Three Mythos scenarios in different times and places, you could easily tap into the Whoniverse's connection with Lovecraftian gods and monsters to make these your own. The best of the three is King of Shreds and Patches, which includes a meeting with Shakespeare in Elizabethan London. Blood Moon takes place, where else, on the moon, where base personnel are going insane and trying to free SOMETHING from the satellite's core. The weakest is The Garden of Earthly Delights, but it's still full of worthy ideas like the Spanish Inquisition, a giant fly invasion, and events that inspire Bosch's famous painting of that name (a personal favorite).


 

Tales from the Ether (Space 1889, 1989)
Sure, the solar system wasn't a steampunk paradise in the 1880s, but Space 1889 scenarios can be readily adapted to a far future with ether ships, rampant colonialism, and habitable planets with the necessary climes. Tales from the Ether is one place to start, with stories involving Mercury's hot/cold border, diplomacy between rival colonies on Venus, the subterranean rivers of Luna, a space station in danger, and a sewer beast on Mars. Staging them elsewhere and elsewhen removes the need for a lot of suspension of disbelief about breathable atmospheres and such. Maybe 1889 Mars can be the much more ancient Mars of the Ice Warriors.





Time Capsules (TimeLords, 1990)
BTRC's TimeLords sounds like a Doctor Who game, even if it's not. Though its adventure collection Time Capsules (and there's a sequel, I've just never seen it) has a couple of "Time Cops"-type scenarios, the other 14 basically build on the game's "lost in time and space" premise, and could be used as your own campaign's thru-line. Each destination is explored in 1 to 4 pages, and runs the gamut from straight environmental survival to historicals, and to cyberpunk and satirical futures. You may want to add some Whovian monsters here and there, or just play it as is, Hartnell-style.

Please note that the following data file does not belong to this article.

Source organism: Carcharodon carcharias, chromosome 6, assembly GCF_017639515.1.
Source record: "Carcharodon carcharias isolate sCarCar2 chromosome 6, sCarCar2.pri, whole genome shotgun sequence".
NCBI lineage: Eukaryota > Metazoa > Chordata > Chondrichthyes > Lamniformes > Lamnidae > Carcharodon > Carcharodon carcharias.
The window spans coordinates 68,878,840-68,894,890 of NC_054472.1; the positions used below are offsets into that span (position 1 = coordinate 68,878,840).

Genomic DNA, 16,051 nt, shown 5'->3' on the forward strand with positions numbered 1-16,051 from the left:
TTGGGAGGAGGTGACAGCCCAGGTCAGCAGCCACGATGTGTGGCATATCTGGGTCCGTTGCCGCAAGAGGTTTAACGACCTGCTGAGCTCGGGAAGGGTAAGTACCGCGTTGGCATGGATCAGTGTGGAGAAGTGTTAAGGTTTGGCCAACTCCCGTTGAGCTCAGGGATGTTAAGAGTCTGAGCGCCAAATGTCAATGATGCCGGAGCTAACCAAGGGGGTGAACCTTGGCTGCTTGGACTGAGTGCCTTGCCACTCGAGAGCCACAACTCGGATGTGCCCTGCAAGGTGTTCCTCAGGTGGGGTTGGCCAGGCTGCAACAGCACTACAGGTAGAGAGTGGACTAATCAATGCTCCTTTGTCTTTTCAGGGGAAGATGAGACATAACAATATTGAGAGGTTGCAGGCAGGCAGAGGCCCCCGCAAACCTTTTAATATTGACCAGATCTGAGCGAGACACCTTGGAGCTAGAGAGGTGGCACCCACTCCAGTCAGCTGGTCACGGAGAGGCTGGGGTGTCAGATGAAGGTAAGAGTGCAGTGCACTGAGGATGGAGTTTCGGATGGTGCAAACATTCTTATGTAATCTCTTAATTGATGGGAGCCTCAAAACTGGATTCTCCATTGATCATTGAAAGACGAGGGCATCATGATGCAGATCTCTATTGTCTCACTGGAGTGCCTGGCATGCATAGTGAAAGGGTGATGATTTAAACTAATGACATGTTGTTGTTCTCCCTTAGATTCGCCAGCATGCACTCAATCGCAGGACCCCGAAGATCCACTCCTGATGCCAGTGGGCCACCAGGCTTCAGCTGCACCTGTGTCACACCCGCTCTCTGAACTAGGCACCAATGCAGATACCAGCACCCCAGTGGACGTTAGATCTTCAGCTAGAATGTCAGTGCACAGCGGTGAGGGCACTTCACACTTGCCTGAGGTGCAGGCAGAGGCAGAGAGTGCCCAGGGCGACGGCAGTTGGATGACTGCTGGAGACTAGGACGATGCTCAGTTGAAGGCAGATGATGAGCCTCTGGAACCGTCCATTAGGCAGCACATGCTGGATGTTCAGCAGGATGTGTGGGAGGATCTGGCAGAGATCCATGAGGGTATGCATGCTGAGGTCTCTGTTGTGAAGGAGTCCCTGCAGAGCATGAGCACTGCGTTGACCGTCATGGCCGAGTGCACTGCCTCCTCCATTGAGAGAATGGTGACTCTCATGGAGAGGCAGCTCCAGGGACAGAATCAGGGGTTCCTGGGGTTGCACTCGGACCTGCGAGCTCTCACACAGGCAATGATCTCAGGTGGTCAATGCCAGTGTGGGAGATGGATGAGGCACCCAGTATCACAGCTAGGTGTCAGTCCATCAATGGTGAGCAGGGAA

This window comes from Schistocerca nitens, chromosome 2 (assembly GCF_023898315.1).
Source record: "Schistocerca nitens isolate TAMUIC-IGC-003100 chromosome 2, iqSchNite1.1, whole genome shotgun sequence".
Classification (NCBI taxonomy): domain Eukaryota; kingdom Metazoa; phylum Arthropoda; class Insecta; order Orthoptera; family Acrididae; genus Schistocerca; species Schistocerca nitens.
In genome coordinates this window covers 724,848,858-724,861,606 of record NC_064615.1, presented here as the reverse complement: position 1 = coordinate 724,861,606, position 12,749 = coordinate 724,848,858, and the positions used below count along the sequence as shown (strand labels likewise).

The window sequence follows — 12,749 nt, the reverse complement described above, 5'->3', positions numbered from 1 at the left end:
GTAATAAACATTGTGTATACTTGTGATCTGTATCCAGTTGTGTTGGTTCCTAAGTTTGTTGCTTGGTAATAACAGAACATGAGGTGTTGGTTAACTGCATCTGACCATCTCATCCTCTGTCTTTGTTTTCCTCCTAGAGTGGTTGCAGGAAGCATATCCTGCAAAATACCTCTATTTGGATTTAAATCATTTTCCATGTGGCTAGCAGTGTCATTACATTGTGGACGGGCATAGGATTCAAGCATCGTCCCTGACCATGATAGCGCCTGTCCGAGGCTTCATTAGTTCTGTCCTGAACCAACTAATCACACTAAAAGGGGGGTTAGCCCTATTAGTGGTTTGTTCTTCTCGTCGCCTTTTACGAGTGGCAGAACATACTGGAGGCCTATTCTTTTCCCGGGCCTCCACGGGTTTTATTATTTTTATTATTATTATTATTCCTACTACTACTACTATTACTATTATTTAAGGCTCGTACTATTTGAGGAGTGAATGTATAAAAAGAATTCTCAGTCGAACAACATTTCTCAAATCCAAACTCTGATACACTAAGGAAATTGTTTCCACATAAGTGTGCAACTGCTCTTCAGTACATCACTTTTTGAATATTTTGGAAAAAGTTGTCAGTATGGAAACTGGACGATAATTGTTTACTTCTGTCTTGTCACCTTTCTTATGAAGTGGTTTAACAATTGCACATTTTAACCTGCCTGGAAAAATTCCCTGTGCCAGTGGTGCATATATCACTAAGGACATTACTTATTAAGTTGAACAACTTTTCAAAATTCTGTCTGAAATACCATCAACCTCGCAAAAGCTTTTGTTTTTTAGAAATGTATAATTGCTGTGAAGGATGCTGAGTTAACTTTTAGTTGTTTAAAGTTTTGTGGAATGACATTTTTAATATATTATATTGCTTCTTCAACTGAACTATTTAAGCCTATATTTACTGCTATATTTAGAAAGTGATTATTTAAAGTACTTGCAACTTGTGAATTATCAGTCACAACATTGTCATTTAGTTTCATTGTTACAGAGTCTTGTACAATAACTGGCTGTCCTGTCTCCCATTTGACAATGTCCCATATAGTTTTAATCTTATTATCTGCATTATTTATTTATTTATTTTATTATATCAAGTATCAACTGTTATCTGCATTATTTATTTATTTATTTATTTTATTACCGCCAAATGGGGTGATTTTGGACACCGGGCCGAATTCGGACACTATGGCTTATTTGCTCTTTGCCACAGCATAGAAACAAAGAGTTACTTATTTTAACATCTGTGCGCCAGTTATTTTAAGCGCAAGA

Time Master
For the GM who doesn't mind doing a little more work, or indeed, for any Time Agency series, Time Master has a number of solid scenarios about threats to the timeline. The Demoreans from a parallel future trying to make their world happen instead of ours could be used as a recurring foe, or in more TARDIS-related series, be replaced by known temporal interlopers like the Daleks or the Master. Some of these do tend to be rather complicated and involve multiple jumps to stop attacks on linked events across time. I've only played Clash of Kings, and while it was a fun visit to different parts of the Arthurian legend, it did make the players' heads reel at times. I might also suggest The Cleopatra Gambit (Ancient Rome), The Assassin's Queen (Thugees in India), and Temples of Blood (protect Cortez!). Some Time Master adventures fly off into parallel worlds where magic and myth are possible and real, but I don't think that would stop a Doctor Who GM.

But perhaps you have EVEN MORE adaptable adventures to suggest. The Comments section is at the ready.

4 comments:

Craig Oxbrow said...

I posited similarly here but I reckon you've been more thorough.

Siskoid said...

That's a bit the point: Every Whovian GM could draft a list and we wouldn't get very much duplication.

chiasaur11 said...

Is it just me, or does "Myth of Self" use the same font as the Faction Paradox novel "This Town Will Never Let Us Go"?

Another tie in?

Siskoid said...

What I call the Planescape font?

It was pretty popular there for a while.